This week we summarize research about the association between language delay and ADHD in bilingual toddlers, predictors of later expressive language in children with ASD, and characteristics of parental linguistic input to toddlers with hearing loss.
Mitigation of a Prospective Association Between Early Language Delay at Toddlerhood and ADHD Among Bilingual Preschoolers: Evidence from the GUSTO Cohort
Previous research has suggested that bilingual individuals may have enhanced executive functioning skills compared to monolingual individuals, but less is known about whether these advantages mitigate the risk of disorders involving executive functioning, such as ADHD. In this study, the researchers explored the relationship between language delay and ADHD in monolingual and bilingual preschoolers. They found that monolingual children with language delay were diagnosed with ADHD more frequently than bilingual children with language delay; however, they did not find significant effects between performance on executive functioning tasks and future ADHD diagnoses for these toddlers. These results are in line with previous research demonstrating potential advantages of bilingualism, but suggest that more research is needed to fully understand the relationships between bilingualism and executive functioning with language delay and ADHD.
Language Predictors in Autism Spectrum Disorder: Insights from Neurodevelopmental Profile in a Longitudinal Perspective
Many children with autism develop proficient verbal language skills, but some remain minimally verbal into adulthood. In this study, children with autism were assessed in preschool and again at school age to identify skills that predicted their language development. The researchers assessed children’s early neurodevelopmental abilities including fine and gross motor skills, visualspatial skills, and proficiency in activities of daily living. They found that minimally verbal preschoolers with high neurodevelopmental skills were more likely to develop spoken language by school-age than those with low neurodevelopmental skills. Given the global assessment used in this study, conclusions about specific predictive skills could not be made. Therefore, more research is necessary to help identify which children may develop spoken language and which may benefit from individualized support to build communication.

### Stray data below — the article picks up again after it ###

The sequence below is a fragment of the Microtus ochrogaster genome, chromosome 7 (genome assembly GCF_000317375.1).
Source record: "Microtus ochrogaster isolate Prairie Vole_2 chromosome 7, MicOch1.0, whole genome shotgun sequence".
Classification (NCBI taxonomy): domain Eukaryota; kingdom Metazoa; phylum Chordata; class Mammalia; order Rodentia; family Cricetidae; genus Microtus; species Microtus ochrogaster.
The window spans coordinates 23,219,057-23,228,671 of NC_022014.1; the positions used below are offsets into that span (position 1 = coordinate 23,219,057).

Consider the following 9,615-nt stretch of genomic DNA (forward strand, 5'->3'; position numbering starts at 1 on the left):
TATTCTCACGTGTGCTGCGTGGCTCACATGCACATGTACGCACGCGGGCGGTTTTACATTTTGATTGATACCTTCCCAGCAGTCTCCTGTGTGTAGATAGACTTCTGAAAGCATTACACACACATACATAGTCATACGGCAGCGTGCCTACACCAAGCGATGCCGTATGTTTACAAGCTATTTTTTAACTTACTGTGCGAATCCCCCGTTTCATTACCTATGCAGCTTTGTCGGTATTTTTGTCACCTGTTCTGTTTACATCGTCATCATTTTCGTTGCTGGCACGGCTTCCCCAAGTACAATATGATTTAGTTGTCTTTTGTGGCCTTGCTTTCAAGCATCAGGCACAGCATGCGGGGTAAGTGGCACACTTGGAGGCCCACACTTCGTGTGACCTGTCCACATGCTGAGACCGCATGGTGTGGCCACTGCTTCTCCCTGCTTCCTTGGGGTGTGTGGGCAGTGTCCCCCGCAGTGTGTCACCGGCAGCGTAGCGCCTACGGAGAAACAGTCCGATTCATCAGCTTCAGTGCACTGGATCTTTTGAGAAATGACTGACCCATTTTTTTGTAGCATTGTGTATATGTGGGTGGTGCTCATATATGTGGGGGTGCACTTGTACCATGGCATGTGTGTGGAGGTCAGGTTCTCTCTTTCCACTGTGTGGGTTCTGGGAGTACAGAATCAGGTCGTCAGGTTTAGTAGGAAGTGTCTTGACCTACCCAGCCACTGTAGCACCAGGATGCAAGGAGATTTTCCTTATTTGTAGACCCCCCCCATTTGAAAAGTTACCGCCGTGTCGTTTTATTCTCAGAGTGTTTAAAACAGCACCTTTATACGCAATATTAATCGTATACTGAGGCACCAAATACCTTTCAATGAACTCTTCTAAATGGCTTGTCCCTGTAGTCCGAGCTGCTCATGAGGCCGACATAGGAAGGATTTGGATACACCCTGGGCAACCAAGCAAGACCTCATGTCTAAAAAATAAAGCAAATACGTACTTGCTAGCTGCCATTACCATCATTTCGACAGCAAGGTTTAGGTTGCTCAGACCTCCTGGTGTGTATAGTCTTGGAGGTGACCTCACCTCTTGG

Talk with me! Parental linguistic input to toddlers with moderate hearing loss
Many interventions for young children include teaching parents to support their child’s language, but it’s important to understand how parents and children typically interact in order to optimally design these interventions. In this study, interactions between parents and children with moderate hearing loss and those with typical hearing were compared to see if there were differences in parental language. They found no differences between groups in the quantity of language parents used; however, parents of children with higher degree of hearing loss used less complex language (e.g., shorter utterances and less emotion and state words). High-complexity parent language input was related to higher expressive language skills for children with hearing loss (but not for children with typical hearing). This suggests that parents of children with hearing loss may be particularly vulnerable to using less-complex language, and parent-implemented interventions targeting these skills may be beneficial.